After I slipped on the Aegis 2 I ran a few 25 meter strides on the track inside the store and almost immediately I thought – YES – this is a great shoe!

The Aegis is a lightweight shoe weighing in at 8.8 ounces (Men’s size 9) that combines support in the midfoot area with a flexible rear and forefoot.

The shoe feels almost “slipper like” when you put it on as it has a sewn tongue that wraps around the top of the foot and does not slide around or down after lacing.

A snug fit, low profile, but plenty of support and cushioning. In my opinion Adidas has successfully threaded the needle between comfort and “raceability”.

When you view the shoe from the top, you can see that the outer material and inner material are different.

The outer side of the shoe features a mesh material that keeps the foot cool and allows for circulation, while the inner side of the shoe has a tighter woven material that provides a bit more support and forward propulsion to keep the shoe and foot gliding forward.

The toe box is roomy, not narrow like some of the race flats you will find in the marketplace, and they were true to size. I did not have to go up a half-size in this shoe which is the case with some race shoes.

At the Denver Rock n’ Roll Half-Marathon on Sunday I ran effortlessly in the shoe and in the true testament to a race shoe – I did not think about a single footfall for the entire 1 hour 26 minutes and 33 seconds of racing. Only after getting to bag-check and taking off the Aegis 2’s did it occur to me that I had run a half-marathon in a new pair of shoes.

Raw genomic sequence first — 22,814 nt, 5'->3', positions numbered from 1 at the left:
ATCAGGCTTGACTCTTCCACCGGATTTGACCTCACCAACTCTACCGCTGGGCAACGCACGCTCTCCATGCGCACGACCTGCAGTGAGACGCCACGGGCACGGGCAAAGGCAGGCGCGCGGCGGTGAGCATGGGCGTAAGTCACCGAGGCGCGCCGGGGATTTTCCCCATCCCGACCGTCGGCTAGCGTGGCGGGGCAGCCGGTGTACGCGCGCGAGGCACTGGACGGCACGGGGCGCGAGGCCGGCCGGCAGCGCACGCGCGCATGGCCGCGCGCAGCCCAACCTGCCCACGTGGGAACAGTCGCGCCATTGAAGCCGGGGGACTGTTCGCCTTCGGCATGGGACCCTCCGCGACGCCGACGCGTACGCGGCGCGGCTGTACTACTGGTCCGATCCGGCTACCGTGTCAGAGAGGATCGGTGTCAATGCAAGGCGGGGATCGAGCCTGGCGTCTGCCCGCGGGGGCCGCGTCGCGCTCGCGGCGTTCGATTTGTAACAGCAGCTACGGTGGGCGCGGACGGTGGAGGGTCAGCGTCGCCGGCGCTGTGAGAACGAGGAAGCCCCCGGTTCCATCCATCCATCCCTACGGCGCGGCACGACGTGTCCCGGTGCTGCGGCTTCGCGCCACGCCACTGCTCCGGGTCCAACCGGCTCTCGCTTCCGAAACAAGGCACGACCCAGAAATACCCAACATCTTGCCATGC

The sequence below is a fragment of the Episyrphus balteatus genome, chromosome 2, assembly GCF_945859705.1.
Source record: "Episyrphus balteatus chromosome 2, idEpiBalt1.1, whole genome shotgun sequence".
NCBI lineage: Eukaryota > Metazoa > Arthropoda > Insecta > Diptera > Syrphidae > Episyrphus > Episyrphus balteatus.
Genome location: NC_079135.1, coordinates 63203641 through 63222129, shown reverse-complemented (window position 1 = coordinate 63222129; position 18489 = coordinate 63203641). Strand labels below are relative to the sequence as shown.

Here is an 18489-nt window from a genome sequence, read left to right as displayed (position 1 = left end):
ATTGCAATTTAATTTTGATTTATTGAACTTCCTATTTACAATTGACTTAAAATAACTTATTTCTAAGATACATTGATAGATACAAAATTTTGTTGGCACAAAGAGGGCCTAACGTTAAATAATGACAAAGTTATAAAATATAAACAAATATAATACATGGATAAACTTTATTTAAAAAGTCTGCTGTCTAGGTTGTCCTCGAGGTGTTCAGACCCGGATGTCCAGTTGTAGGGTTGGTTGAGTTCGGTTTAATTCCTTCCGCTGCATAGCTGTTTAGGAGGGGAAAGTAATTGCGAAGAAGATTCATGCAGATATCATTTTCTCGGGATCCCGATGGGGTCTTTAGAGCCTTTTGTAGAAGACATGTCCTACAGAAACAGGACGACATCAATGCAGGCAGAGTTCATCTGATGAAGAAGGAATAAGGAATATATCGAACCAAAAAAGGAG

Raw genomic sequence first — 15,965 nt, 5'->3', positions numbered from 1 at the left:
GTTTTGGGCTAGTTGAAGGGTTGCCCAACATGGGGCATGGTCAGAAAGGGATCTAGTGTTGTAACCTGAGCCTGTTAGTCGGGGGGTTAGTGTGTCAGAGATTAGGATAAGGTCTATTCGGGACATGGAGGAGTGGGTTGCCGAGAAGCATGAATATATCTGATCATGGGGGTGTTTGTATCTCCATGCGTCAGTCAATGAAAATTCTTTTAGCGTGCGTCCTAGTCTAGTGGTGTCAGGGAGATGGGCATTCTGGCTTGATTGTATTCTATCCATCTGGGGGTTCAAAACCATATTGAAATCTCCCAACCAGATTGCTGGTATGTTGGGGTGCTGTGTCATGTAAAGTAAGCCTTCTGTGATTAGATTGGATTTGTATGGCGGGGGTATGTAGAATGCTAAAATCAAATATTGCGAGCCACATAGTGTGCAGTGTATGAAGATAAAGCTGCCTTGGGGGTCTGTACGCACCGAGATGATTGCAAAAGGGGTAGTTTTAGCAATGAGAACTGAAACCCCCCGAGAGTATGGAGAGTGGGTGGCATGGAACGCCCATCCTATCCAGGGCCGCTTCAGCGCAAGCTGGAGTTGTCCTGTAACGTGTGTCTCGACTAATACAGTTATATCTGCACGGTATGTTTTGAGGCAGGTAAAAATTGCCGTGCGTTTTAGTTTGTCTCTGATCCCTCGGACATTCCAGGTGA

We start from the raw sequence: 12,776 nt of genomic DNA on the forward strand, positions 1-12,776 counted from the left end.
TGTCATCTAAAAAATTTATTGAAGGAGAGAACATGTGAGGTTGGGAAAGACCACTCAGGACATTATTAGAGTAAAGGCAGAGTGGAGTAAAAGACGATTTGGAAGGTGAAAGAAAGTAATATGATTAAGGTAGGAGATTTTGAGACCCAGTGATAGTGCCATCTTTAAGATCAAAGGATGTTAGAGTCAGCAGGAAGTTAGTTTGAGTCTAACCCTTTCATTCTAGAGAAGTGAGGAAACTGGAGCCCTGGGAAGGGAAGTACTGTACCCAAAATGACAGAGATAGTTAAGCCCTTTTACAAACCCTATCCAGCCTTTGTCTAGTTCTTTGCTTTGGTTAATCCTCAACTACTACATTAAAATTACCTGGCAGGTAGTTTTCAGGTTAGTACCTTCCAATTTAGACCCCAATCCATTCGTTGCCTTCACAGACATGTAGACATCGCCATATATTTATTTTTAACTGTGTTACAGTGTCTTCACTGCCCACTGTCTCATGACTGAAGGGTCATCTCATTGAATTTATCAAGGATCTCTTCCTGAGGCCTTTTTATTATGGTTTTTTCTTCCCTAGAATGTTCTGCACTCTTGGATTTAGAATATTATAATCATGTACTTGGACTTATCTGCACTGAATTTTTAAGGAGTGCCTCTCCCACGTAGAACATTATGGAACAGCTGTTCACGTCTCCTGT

Closing Kick at Denver Half-Marathon

My feet did not have a hot spot or rub area and after changing socks, you would have hardly known I had gone for a run.

Days later, my legs feel fresh and I have nothing but glowing words for the Adidas Aegis. We most certainly have found our shoes for New York City.

So if you are in the market for a race shoe from the 10K to Marathon, you just might want to give these shoes a look at your local running shop.

Happy trails everyone! I have included a video review of the shoe courtesy of running warehouse below for a closer look at the technical aspects of the Adidas Adizero Aegis 2.


The NYC Marathon is now just over 7 weeks away.  I am smack in the middle of the most challenging marathon training cycle I have ever attempted, and within that cycle, I am in the most challenging two weeks.

Back to back 65 mile weeks with consecutive Sunday long runs of 21 and 22 miles respectively.

This week the singlet that I plan on wearing on race day in NYC arrived from the USA Track and Field Association.  Being the 10th anniversary of 9/11 this year, racing through the 5 boroughs of New York, I thought the singlet below was very appropriate.

On Friday I visited our local running store – Rogue Running – to pick up what will prove to be my race shoes for the Denver Rock N’ Roll Half-Marathon – our tune-up race – and then 4 weeks later – the New York City Marathon.

I have gone to a lighter marathon race shoe than my traditional training shoes over the last two years as I found that the lighter race shoe helps me feel a bit more like I am “racing” the marathon, not simply trying to survive the distance.  Each ounce a marathon shoe is lighter saves the runner :01 seconds/mile on pace.  

Meaning that a 9.5 oz. shoe given the same runner and effort would produce a time over the measured mile :03 faster than a 12.5 oz. shoe like my Asics trainers.

.03 seconds X 26 miles = 78 seconds or a time 1:18 faster when I make the turn at Columbus Circle and head for home over the final 385 to the finish line at Tavern on the Green in Central Park.